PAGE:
Stripping Sight Bare : Alison Jones’ ‘Portraits by Proxy’

Hadley, Bree (2010) Stripping Sight Bare : Alison Jones’ ‘Portraits by Proxy’. In Australasian Association for Drama Theatre and Performance Studies (ADSA) Conference 2010, July 2010, Canberra, Australia. (Unpublished)

View at publisher


In this paper I analyse UK artist Alison Jones’ sonic interventions Portrait of the Artist by Proxy (2008), Voyeurism by Proxy (2008) and Art, Lies and Audio Tapes (2009). In Portrait of the Artist by Proxy, Jones – who, due to deteriorating vision, has not seen her reflection in a mirror in years – asks and trusts participants to audio-describe her own image back to her. In Voyeurism by Proxy, Jones asks participants to audio-describe erotic drawings by Gustav Klimt. In Art, Lies and Audio Tapes, Jones asks participants to audio-describe other artworks, such as W.F. Yeames’ And When Did You Last see Your Father?. In these portraits by proxy, Jones opens her image, and other images, to interpretation. In doing so, Jones draws attention to the way sight is privileged as a mode of access to fixed, fundamental truths in Western culture – a mode assumed to be untainted by filters that skew perception of the object. “In a culture where vision is by far the dominant sense,” Jones says, “and as a visual artist with a visual impairment, I am reliant on audio-description …Inevitably, there are limitations imposed by language, time and the interpreter’s background knowledge of the subject viewed, as well as their personal bias of what is deemed important to impart in their description” . In these works, Jones strips these background knowledges, biases and assumptions bare. She reveals different perceptions, as well as tendencies or censor, edit or exaggerate descriptions. In this paper, I investigate how, by revealing unconscious biases, Jones’ works renders herself and her participants vulnerable to a change of perception. I also examine how Jones’ later editing of the audio-descriptions allows her to show the instabilities of sight, and, in Portrait of the Artist by Proxy, to reclaim authorship of her own image.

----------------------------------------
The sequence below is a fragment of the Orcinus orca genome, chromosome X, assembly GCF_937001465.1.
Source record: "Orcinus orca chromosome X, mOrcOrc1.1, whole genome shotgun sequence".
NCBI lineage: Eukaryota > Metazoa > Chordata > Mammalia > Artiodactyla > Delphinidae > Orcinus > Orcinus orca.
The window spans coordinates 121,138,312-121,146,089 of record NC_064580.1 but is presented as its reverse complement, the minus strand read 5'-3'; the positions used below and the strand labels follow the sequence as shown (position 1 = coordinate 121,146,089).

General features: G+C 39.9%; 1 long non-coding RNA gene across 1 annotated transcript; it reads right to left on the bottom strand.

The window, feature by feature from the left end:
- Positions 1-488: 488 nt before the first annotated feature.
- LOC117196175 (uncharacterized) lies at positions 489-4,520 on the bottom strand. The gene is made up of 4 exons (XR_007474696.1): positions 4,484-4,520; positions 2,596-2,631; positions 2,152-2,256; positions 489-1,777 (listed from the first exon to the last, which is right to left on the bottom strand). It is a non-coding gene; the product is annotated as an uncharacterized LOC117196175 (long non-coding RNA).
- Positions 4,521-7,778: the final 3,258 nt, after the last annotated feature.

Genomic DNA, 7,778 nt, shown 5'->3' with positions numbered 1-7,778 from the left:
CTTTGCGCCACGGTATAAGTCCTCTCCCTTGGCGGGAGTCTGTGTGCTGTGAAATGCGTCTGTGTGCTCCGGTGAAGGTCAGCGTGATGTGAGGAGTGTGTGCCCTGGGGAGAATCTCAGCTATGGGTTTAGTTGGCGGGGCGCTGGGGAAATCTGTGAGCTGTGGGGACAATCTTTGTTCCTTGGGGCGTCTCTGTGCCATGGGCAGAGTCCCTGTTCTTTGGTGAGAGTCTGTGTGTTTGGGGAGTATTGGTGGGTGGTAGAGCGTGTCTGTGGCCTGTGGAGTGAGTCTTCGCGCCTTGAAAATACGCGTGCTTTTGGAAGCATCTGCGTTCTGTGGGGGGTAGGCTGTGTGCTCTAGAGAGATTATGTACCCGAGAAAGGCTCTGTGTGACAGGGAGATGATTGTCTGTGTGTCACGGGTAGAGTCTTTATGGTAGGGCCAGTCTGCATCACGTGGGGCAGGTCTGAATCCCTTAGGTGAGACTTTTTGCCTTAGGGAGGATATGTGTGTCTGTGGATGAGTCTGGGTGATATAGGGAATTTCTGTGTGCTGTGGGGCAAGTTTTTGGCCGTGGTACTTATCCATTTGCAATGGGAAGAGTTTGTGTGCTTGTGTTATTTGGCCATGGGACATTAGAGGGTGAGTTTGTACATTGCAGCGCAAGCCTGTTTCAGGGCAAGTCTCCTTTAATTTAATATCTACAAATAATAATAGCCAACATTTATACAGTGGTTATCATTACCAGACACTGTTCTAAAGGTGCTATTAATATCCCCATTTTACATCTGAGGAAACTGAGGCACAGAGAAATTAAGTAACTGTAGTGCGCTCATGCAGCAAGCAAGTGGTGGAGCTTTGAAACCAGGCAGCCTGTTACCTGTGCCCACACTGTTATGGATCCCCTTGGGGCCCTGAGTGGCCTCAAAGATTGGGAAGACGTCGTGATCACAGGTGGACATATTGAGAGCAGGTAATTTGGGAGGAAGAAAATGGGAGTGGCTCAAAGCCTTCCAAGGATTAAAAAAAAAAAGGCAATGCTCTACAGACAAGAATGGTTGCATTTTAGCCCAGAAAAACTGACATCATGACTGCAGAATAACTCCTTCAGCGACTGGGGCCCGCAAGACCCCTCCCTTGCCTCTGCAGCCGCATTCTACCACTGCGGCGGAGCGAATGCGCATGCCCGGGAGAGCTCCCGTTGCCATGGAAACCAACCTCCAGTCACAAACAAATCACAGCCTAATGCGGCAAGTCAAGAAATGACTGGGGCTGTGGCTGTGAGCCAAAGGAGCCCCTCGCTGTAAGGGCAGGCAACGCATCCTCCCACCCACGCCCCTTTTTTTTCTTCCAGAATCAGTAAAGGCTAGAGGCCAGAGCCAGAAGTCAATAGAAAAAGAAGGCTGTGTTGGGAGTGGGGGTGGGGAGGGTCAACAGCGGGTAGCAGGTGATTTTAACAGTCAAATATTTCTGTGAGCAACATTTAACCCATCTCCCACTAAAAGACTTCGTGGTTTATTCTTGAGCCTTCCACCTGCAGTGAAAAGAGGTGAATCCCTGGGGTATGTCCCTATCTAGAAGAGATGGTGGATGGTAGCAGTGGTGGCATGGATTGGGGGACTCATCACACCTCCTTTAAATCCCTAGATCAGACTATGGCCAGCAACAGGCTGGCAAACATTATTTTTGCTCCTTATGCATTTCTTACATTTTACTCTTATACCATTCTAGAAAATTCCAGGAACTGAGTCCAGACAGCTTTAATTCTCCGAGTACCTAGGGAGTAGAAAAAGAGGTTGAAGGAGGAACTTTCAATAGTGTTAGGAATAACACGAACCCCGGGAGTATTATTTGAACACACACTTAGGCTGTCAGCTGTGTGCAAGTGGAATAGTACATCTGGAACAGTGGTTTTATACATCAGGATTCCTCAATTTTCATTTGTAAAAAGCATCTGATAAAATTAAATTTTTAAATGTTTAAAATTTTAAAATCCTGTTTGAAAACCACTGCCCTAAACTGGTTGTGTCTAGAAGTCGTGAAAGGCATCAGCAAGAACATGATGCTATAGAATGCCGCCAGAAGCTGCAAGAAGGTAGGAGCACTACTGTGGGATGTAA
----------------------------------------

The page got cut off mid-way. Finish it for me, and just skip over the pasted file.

Impact and interest:

Search Google Scholar™

Citation counts are sourced monthly from Scopus and Web of Science® citation databases.

These databases contain citations from different subsets of available publications and different time periods and thus the citation count from each is usually different. Some works are not in either database and no count is displayed. Scopus includes citations from articles published in 1996 onwards, and Web of Science® generally from 1980 onwards.

Citations counts from the Google Scholar™ indexing service can be viewed at the linked Google Scholar™ search.

ID Code: 39910
Item Type: Conference Paper
Refereed: No
Keywords: Performance, Disability, Spectatorship, Alison Jones
Subjects: Australian and New Zealand Standard Research Classification > STUDIES IN CREATIVE ARTS AND WRITING (190000) > PERFORMING ARTS AND CREATIVE WRITING (190400) > Drama Theatre and Performance Studies (190404)
Divisions: Past > Schools > Drama
Current > QUT Faculties and Divisions > Creative Industries Faculty
Past > Institutes > Institute for Creative Industries and Innovation
Copyright Owner: Copyright 2010 the author.
Deposited On: 07 Feb 2011 01:09
Last Modified: 07 Feb 2011 14:53

Export: EndNote | Dublin Core | BibTeX

Repository Staff Only: item control page